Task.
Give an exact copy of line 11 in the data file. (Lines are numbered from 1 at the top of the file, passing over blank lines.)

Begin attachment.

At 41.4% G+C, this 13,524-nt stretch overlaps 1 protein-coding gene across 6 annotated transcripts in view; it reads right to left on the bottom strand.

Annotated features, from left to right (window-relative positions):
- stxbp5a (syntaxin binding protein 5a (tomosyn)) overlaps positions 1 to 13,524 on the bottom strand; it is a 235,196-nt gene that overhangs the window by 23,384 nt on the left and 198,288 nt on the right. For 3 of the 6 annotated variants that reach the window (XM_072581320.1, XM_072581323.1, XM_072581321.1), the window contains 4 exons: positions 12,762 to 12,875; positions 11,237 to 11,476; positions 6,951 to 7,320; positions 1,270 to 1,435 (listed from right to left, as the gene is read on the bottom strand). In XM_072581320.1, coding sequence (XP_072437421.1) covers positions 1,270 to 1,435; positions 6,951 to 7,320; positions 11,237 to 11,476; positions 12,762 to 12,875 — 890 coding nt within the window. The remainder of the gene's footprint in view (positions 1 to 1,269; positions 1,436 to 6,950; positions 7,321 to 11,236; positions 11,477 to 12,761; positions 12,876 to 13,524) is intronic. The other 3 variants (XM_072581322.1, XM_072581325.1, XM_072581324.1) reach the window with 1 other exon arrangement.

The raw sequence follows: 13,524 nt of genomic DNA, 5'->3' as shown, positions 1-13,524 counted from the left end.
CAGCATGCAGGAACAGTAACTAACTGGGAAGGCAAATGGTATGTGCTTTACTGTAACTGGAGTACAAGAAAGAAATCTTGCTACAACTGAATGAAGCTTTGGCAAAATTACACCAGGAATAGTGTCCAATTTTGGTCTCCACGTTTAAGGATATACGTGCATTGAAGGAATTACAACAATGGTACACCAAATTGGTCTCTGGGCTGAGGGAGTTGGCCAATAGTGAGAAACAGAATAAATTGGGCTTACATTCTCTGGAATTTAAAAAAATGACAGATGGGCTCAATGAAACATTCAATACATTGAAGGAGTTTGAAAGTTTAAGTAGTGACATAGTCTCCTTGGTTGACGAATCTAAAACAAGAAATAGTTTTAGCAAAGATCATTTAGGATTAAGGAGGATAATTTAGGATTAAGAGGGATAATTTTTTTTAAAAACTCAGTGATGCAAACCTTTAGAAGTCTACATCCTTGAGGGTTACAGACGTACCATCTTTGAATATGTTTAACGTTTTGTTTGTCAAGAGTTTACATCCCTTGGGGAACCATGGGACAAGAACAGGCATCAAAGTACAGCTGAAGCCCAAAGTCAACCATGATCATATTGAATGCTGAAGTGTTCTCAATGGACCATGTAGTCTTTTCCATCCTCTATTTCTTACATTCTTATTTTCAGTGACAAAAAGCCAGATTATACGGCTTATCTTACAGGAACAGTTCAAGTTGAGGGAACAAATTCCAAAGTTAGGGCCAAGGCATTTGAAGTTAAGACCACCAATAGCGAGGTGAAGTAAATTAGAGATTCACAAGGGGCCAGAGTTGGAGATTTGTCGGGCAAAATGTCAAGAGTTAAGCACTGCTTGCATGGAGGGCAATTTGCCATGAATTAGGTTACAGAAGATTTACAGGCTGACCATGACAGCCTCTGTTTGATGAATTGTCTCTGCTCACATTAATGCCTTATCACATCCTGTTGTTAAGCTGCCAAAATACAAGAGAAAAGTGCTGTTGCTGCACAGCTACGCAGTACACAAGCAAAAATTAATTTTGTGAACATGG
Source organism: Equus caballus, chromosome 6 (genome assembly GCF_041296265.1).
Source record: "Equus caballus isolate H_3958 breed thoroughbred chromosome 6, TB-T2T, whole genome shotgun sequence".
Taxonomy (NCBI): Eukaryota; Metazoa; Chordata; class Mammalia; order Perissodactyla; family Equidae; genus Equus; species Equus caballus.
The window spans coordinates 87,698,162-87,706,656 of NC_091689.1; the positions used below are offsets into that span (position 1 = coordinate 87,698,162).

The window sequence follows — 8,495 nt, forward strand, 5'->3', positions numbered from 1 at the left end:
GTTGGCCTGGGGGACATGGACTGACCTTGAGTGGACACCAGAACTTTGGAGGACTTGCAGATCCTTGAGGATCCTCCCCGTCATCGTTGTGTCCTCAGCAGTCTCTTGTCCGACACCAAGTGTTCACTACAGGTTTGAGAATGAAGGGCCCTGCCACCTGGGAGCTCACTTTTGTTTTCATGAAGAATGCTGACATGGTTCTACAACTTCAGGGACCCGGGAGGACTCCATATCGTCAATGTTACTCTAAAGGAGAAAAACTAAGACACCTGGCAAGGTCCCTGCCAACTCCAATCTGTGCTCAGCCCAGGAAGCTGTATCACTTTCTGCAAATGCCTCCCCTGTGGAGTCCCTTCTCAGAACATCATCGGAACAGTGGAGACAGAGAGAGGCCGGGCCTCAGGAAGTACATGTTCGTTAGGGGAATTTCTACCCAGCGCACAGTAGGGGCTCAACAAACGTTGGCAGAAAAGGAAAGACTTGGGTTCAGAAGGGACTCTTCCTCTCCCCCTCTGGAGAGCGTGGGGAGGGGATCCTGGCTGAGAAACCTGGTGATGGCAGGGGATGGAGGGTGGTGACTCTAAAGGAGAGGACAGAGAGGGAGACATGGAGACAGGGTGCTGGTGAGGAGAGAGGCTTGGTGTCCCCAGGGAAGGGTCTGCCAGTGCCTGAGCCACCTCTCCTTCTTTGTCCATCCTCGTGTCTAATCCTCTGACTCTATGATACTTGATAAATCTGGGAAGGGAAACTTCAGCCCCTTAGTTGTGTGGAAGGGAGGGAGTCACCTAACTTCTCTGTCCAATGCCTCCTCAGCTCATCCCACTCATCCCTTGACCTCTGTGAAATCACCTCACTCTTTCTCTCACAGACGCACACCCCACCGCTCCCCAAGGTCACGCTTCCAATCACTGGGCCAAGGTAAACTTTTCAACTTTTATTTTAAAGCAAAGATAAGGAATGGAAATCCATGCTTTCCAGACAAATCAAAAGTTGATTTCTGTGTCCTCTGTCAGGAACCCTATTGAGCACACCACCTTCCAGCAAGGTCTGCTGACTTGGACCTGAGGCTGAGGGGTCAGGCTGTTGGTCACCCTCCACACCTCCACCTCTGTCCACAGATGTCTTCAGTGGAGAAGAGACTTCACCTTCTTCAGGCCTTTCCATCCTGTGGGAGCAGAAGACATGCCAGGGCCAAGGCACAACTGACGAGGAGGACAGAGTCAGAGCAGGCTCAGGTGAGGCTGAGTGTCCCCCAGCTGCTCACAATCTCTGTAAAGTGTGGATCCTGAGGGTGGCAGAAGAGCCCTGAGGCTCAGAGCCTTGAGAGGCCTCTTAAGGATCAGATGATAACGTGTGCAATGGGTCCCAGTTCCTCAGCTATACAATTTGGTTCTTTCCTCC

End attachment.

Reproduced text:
GTTGGCCTGGGGGACATGGACTGACCTTGAGTGGACACCAGAACTTTGGAGGACTTGCAGATCCTTGAGGATCCTCCCCGTCATCGTTGTGTCCTCAGCAGTCTCTTGTCCGACACCAAGTGTTCACTACAGGTTTGAGAATGAAGGGCCCTGCCACCTGGGAGCTCACTTTTGTTTTCATGAAGAATGCTGACATGGTTCTACAACTTCAGGGACCCGGGAGGACTCCATATCGTCAATGTTACTCTAAAGGAGAAAAACTAAGACACCTGGCAAGGTCCCTGCCAACTCCAATCTGTGCTCAGCCCAGGAAGCTGTATCACTTTCTGCAAATGCCTCCCCTGTGGAGTCCCTTCTCAGAACATCATCGGAACAGTGGAGACAGAGAGAGGCCGGGCCTCAGGAAGTACATGTTCGTTAGGGGAATTTCTACCCAGCGCACAGTAGGGGCTCAACAAACGTTGGCAGAAAAGGAAAGACTTGGGTTCAGAAGGGACTCTTCCTCTCCCCCTCTGGAGAGCGTGGGGAGGGGATCCTGGCTGAGAAACCTGGTGATGGCAGGGGATGGAGGGTGGTGACTCTAAAGGAGAGGACAGAGAGGGAGACATGGAGACAGGGTGCTGGTGAGGAGAGAGGCTTGGTGTCCCCAGGGAAGGGTCTGCCAGTGCCTGAGCCACCTCTCCTTCTTTGTCCATCCTCGTGTCTAATCCTCTGACTCTATGATACTTGATAAATCTGGGAAGGGAAACTTCAGCCCCTTAGTTGTGTGGAAGGGAGGGAGTCACCTAACTTCTCTGTCCAATGCCTCCTCAGCTCATCCCACTCATCCCTTGACCTCTGTGAAATCACCTCACTCTTTCTCTCACAGACGCACACCCCACCGCTCCCCAAGGTCACGCTTCCAATCACTGGGCCAAGGTAAACTTTTCAACTTTTATTTTAAAGCAAAGATAAGGAATGGAAATCCATGCTTTCCAGACAAATCAAAAGTTGATTTCTGTGTCCTCTGTCAGGAACCCTATTGAGCACACCACCTTCCAGCAAGGTCTGCTGACTTGGACCTGAGGCTGAGGGGTCAGGCTGTTGGTCACCCTCCACACCTCCACCTCTGTCCACAGATGTCTTCAGTGGAGAAGAGACTTCACCTTCTTCAGGCCTTTCCATCCTGTGGGAGCAGAAGACATGCCAGGGCCAAGGCACAACTGACGAGGAGGACAGAGTCAGAGCAGGCTCAGGTGAGGCTGAGTGTCCCCCAGCTGCTCACAATCTCTGTAAAGTGTGGATCCTGAGGGTGGCAGAAGAGCCCTGAGGCTCAGAGCCTTGAGAGGCCTCTTAAGGATCAGATGATAACGTGTGCAATGGGTCCCAGTTCCTCAGCTATACAATTTGGTTCTTTCCTCC